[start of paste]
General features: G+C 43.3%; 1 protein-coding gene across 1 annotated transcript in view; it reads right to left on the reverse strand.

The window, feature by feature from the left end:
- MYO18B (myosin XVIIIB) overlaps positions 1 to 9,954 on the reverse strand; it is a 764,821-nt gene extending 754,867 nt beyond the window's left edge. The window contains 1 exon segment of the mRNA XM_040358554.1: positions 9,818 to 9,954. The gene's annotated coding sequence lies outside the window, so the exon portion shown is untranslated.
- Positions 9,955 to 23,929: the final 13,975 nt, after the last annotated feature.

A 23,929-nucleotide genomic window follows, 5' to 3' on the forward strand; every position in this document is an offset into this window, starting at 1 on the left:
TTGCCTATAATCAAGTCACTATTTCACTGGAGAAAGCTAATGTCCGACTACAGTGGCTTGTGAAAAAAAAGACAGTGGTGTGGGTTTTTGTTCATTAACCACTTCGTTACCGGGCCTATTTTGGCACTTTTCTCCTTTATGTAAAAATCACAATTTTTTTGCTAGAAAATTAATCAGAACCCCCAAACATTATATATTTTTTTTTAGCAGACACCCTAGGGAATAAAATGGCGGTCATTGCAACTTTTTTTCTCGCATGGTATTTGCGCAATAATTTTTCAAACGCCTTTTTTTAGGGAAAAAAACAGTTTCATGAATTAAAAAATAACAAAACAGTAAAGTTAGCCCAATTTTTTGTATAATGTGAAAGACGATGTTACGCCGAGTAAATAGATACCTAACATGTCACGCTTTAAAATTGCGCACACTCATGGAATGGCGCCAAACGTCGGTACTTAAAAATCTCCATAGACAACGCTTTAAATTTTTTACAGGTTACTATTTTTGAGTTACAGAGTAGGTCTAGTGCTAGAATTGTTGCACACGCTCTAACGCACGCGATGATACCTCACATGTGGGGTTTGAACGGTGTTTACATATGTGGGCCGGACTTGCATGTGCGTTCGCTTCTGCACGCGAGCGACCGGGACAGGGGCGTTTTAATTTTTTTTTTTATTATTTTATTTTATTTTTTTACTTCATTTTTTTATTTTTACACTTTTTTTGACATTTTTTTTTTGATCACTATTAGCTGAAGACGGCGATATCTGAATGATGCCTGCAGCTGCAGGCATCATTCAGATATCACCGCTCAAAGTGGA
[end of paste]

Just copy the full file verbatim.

General features: G+C 43.3%; 1 protein-coding gene across 1 annotated transcript in view; it reads right to left on the reverse strand.

The window, feature by feature from the left end:
- MYO18B (myosin XVIIIB) overlaps positions 1 to 9,954 on the reverse strand; it is a 764,821-nt gene extending 754,867 nt beyond the window's left edge. The window contains 1 exon segment of the mRNA XM_040358554.1: positions 9,818 to 9,954. The gene's annotated coding sequence lies outside the window, so the exon portion shown is untranslated.
- Positions 9,955 to 23,929: the final 13,975 nt, after the last annotated feature.

A 23,929-nucleotide genomic window follows, 5' to 3' on the forward strand; every position in this document is an offset into this window, starting at 1 on the left:
TTGCCTATAATCAAGTCACTATTTCACTGGAGAAAGCTAATGTCCGACTACAGTGGCTTGTGAAAAAAAAGACAGTGGTGTGGGTTTTTGTTCATTAACCACTTCGTTACCGGGCCTATTTTGGCACTTTTCTCCTTTATGTAAAAATCACAATTTTTTTGCTAGAAAATTAATCAGAACCCCCAAACATTATATATTTTTTTTTAGCAGACACCCTAGGGAATAAAATGGCGGTCATTGCAACTTTTTTTCTCGCATGGTATTTGCGCAATAATTTTTCAAACGCCTTTTTTTAGGGAAAAAAACAGTTTCATGAATTAAAAAATAACAAAACAGTAAAGTTAGCCCAATTTTTTGTATAATGTGAAAGACGATGTTACGCCGAGTAAATAGATACCTAACATGTCACGCTTTAAAATTGCGCACACTCATGGAATGGCGCCAAACGTCGGTACTTAAAAATCTCCATAGACAACGCTTTAAATTTTTTACAGGTTACTATTTTTGAGTTACAGAGTAGGTCTAGTGCTAGAATTGTTGCACACGCTCTAACGCACGCGATGATACCTCACATGTGGGGTTTGAACGGTGTTTACATATGTGGGCCGGACTTGCATGTGCGTTCGCTTCTGCACGCGAGCGACCGGGACAGGGGCGTTTTAATTTTTTTTTTTATTATTTTATTTTATTTTTTTACTTCATTTTTTTATTTTTACACTTTTTTTGACATTTTTTTTTTGATCACTATTAGCTGAAGACGGCGATATCTGAATGATGCCTGCAGCTGCAGGCATCATTCAGATATCACCGCTCAAAGTGGA